Yellowknife As the Behchoko/Yellowknife wildfire burns out of control less than 10 miles outside the city, about 20,000 residents of Yellowknife, the capital of Canada’s Northwest Territories, and the surrounding territories have been told to leave their homes. Other towns and cities in the area are under threat from more than 230 active flames.
Yellowknife On Wednesday, the minister of municipal and community affairs issued an order to evacuate…
requiring inhabitants of Yellowknife and Ingraham Trail to leave their homes and places of business by automobile and airplane. Additionally, the citizens of N’Dilo and Dettah, two First Nations communities, were instructed to leave. Residents were given until Friday at noon to leave, and authorities warned that if it didn’t rain, the area might experience a weekend blaze.
According to the government’s status update, “These fires remain out-of-control,” and as of Tuesday, satellite images showed the fires near Yellowknife.
According to information from the government’s department of environment and climate change, airtankers conducted missions all through Wednesday night to put out the fire. While others attempted to safeguard cabins and other structures near Highway 3, the main road west from Yellowknife, firefighting crews did their best to put out hot spots. Officials are implementing safety measures within the city, such as activating sprinklers and setting up fuel breaks.
The pictures of the fire are tragic. As locals attempt to evacuate the region, photos and videos posted on social media sites depict bumper-to-bumper traffic. Others show smoke-filled cars driving down the highway, with burning trees along the highways as they head for safety.
‘Hoping for the best but prepared for the worst’
An international student from the Philippines named Kimberly Benito is enrolled in an online program at the Southern Alberta Institute of Technology while spending a year in Yellowknife. She claimed that was the first time she had ever seen a wildfire up close.
Benito told NPR, “For the previous week, whenever I would peek out the window, I would notice how orange/smoky the skies are, and that’s pretty alarming.
Benito said on her Instagram story on Wednesday, “Hoping for the best but prepared for the worst,” as she packed a box with her stuff.
She traveled 65 miles northwest of the city on Highway 3 to Behchoko. She claimed that because police had to accompany vehicles across dangerous terrain, traffic was stop-and-go for approximately an hour and a half. She filled up her tank and two Jerry cans with gas before leaving town because she had heard that the gas stations along the way were congested.
When there were traffic jams or delays, Benito recalled, “What kept us amused was seeing that most of the cars with us had their pets with them.” The way Canadians treated their pets as members of the family was touching.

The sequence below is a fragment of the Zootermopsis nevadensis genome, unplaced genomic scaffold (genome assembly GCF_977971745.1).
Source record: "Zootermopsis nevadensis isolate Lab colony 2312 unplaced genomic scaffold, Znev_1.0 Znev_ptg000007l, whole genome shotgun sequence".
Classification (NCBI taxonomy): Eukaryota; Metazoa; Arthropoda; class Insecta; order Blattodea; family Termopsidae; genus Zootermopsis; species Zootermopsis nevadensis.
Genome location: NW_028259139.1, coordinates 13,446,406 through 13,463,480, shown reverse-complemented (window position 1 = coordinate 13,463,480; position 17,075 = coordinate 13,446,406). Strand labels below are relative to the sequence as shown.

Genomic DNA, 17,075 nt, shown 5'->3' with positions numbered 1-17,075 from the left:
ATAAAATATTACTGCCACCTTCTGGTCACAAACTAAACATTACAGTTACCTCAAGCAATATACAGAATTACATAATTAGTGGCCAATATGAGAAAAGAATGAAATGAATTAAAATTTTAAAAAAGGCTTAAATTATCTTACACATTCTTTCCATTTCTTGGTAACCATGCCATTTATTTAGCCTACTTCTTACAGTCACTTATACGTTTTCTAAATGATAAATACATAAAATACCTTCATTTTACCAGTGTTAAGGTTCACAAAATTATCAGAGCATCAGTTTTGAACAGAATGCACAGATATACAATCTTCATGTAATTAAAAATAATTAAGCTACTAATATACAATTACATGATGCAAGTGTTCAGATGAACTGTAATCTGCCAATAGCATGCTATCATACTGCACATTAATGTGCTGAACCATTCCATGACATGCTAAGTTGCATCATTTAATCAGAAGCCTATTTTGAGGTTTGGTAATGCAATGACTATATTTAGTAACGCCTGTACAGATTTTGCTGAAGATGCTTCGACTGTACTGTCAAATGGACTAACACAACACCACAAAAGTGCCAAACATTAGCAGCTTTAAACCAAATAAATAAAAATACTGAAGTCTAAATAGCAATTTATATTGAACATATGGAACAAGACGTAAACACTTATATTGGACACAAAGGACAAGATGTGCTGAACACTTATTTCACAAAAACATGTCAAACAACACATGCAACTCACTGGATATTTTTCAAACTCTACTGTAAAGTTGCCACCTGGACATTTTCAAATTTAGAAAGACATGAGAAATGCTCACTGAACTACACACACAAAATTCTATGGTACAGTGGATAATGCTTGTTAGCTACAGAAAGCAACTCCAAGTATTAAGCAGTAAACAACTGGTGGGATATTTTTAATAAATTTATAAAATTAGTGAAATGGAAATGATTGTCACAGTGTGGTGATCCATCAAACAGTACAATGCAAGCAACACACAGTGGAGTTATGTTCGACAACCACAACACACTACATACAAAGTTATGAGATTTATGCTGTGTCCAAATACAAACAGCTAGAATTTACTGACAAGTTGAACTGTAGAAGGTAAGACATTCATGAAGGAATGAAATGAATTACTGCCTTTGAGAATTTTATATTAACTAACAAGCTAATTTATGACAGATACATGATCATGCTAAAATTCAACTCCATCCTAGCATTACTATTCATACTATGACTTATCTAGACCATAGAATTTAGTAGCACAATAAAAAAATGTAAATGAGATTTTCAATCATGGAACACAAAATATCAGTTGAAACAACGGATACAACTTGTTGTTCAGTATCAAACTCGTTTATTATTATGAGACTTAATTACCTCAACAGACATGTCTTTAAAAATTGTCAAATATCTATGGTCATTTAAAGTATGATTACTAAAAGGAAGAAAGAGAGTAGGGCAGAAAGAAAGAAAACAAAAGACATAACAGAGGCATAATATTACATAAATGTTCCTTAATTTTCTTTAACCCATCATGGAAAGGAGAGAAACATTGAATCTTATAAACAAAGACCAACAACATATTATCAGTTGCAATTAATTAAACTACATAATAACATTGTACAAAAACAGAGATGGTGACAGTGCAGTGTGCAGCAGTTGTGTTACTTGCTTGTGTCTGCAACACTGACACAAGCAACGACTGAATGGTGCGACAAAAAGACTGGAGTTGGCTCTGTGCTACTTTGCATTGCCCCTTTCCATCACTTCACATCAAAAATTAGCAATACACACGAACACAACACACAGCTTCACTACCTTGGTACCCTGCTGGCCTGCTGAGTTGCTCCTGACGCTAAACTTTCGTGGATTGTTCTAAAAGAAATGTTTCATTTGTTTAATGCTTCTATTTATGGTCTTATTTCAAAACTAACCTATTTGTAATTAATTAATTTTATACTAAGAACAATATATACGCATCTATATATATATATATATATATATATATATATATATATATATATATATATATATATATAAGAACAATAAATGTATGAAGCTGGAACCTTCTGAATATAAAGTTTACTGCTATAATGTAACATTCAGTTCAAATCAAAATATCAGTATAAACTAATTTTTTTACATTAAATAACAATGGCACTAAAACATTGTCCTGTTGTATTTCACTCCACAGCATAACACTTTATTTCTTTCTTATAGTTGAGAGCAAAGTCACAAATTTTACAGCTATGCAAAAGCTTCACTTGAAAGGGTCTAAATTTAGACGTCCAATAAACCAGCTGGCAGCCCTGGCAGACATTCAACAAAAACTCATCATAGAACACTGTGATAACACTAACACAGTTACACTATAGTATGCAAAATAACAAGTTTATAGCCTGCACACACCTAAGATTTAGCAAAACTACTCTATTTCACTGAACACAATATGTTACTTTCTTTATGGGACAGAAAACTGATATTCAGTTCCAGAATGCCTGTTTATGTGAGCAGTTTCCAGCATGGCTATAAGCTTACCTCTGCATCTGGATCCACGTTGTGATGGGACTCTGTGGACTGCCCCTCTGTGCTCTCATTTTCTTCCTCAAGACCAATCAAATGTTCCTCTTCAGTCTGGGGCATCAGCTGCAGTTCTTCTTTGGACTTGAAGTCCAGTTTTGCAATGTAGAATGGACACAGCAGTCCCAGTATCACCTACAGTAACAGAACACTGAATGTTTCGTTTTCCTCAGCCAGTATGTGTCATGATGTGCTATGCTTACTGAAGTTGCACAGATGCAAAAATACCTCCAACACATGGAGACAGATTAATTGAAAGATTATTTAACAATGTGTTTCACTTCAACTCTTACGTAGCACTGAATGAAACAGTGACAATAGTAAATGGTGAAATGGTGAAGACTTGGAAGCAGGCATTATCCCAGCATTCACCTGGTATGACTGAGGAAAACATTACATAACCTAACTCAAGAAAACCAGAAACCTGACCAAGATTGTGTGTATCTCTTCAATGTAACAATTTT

Her dachshund puppy named Bruno was another animal companion she kept in the car.
On her journey to Calgary, which is another 180 miles away, Benito spent the night driving and was nearly in Edmonton by Thursday afternoon, which is 900 miles from Yellowknife.
Evacuation flights available
The evacuation order states that people who cannot leave by automobile, as well as those who are immunocompromised or have high-risk medical problems, can register for evacuation planes. According to the order, those planes were scheduled to begin departing today at 1 p.m. Passengers are only permitted to bring one carry-on item.
As the fires get closer, officials advise against making boat evacuations to surrounding islands because the air quality would deteriorate.
Shane Thompson, minister of municipal affairs, issued the declaration on Tuesday so that the territory could gather and use urgently required resources to put out the flames.
In a news release on Tuesday, Thompson stated, “We find ourselves in a crisis situation and our government is using every tool available to assist.”
According to the municipal website, Yellowknife was established as a gold mining town in 1934 on the traditional territory of the Yellowknives Dene First Nation. In 1967, it was named the capital of the Northwestern Territories, and now it serves as the region’s center for business, culture, and government services. The Northern Lights can be seen beautifully there as well.
The city resumed mining after diamonds were found nearby in 1991, and since then, three mines within a short flight of the city have been opened. According to the mine’s principal owner, the De Beers Group, Gahcho Kuéopene, the largest new diamond mine in the world, popped up in 2016 around 175 miles northeast of Yellowknife, just south of the Arctic Circle.